My 3 year old daughter is in school. Most of her classmates are older than her. She keeps up great. But she reported to us recently, that many kids have called her small. And it makes her feel bad.
It’s easy to just chalk this up to kids being naive. “Hey kid, comparing your age to someone whose older or taller and feeling bad you aren’t as big as them is dumb.”
But adults are just as guilty.
In a study at Harvard, researchers asked participants if they’d rather have $50,000 in a society where everyone else made $25,000. Or $100,000 where everyone else made $200,000. The prices of all material goods were the same in both scenarios. More than half chose the world where they were only making $50,000. Even if they could have more money and wealth in absolute terms, many would rather just make more than their neighbors.
I get it. I look at my career as an entrepreneur and I’d love to be achieving more. I have many colleagues and friends who’ve accomplished quite a bit more so far. And it’s easy to come away from that analysis with emotions probably not that much unlike my daughter.
The best thing for me is to make sure I spend more time comparing myself to myself. Have I grown? Am I better than I was a few year ago? Did I accomplish the things younger me set out to do for myself?
A decade or so ago, a young musician couldn’t get anyone to play his music. He had raw talent, and just recorded his first album, but all the gatekeepers thought he sounded too young. Without Disney or Nickelodeon marketing his stuff, he was a dud.
What does he do?
I bet you know the names of a few famous impressionist painters. Monet. Manet. Degas. What makes them famous though? Are they really the best? Do you know a bad impressionist painter?
What about Gustave Caillebotte?
Caillebotte was an interesting impressionist. I don’t think anyone would say he’s bad, but he sure isn’t as popular as Monet.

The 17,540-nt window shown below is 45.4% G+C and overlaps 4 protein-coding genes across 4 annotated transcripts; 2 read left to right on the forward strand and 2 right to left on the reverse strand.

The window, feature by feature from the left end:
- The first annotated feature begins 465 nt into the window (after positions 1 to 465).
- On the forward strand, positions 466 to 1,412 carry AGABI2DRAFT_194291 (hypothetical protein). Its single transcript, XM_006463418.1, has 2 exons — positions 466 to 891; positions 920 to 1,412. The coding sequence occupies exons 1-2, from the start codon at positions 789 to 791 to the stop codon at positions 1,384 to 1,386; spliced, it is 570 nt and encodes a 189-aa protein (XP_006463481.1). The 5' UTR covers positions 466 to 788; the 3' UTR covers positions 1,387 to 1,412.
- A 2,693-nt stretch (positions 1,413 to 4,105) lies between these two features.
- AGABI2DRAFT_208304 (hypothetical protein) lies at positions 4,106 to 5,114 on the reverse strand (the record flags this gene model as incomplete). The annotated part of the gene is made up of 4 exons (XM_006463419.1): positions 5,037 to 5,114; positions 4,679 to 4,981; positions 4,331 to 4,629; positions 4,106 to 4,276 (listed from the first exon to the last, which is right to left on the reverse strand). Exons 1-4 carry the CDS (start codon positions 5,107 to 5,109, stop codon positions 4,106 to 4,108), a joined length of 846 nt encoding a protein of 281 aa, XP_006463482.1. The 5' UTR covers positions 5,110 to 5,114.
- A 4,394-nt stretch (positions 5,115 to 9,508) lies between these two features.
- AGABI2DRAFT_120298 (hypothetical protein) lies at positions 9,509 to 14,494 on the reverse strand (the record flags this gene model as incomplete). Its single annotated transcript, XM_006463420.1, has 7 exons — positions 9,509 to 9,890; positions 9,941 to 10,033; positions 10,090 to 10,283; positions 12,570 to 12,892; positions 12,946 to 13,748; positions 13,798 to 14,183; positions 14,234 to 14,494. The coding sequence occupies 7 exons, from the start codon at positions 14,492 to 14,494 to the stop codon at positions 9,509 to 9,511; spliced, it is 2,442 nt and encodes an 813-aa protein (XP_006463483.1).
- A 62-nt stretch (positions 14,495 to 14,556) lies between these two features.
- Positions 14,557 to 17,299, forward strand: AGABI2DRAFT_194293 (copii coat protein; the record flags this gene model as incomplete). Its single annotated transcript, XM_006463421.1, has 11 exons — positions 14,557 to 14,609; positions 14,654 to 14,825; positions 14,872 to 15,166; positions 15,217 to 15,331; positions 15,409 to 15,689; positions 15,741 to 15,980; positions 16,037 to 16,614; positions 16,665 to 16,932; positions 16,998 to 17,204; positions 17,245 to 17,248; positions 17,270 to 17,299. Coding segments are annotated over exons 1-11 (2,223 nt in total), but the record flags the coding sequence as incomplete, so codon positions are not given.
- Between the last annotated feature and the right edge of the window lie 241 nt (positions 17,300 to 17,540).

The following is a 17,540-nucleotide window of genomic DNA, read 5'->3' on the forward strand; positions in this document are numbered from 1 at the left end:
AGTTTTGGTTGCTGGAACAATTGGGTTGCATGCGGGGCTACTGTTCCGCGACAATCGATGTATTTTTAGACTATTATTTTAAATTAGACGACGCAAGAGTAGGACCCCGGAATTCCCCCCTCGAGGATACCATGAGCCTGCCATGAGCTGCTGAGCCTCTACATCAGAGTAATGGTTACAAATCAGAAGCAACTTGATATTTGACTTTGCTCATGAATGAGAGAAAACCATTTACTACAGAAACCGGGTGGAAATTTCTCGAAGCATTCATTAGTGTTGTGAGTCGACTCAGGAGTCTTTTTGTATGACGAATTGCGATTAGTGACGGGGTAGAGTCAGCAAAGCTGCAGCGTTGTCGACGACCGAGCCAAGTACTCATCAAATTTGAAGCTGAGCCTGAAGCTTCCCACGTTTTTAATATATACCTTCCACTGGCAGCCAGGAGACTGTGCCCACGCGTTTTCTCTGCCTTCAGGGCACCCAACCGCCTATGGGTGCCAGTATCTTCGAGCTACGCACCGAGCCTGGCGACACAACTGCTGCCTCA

Caillebotte also has a quirky story. Upon his death he requested his art collection be hung in the Musée du Luxembourg in Paris. His art collection was about 70 paintings he had collected from his friends, also impressionists.
They weren’t popular. They were actually the worst paintings of his friends. “Worst” being the ones his friends couldn’t get anyone else to buy. And at the time, people didn’t even like impressionism. Many hated it.
So Caillebotte’s request in his will for the government to take his friends paintings and hang them in a museum was insane. How can someone force a museum to hang a bunch of paintings that no one liked or is even familiar with just because it’s a dead person’s request? It resulted in fierce criticism from the art world and public scrutiny.
But Renoir finally convinced the museum to hang half of the collection 3 years after Caillebotte’s death. When the collection opened to the public, the museum was packed. Everyone wanted to see these paintings because they had generated so much scandal.
Today, impressionism is mostly known for the work of the 7 greatest impressionist painters: Manet, Monet, Cézanne, Degas, Renoir, Pissarro, and Sisley.
The 7 friends in Caillebotte’s collection.
Sure Caillebotte had an eye for talent, and a belief impressionism would be admired at some point in the future.
But what really happened is that the inadvertent exposure that Caillebotte brought to his friends also made people like them more.
In Cutting’s experiments he had people compare famous paintings to more obscure works. Cutting proved the obvious — people prefered paintings from painters who are famous 6 out of 10 times.
But when Cutting came up with an experiment to expose people to those obscure paintings 4 times more frequently than the famous paintings, people’s preferences switched. Now people preferred the more obscure paintings 8 out of 10 times.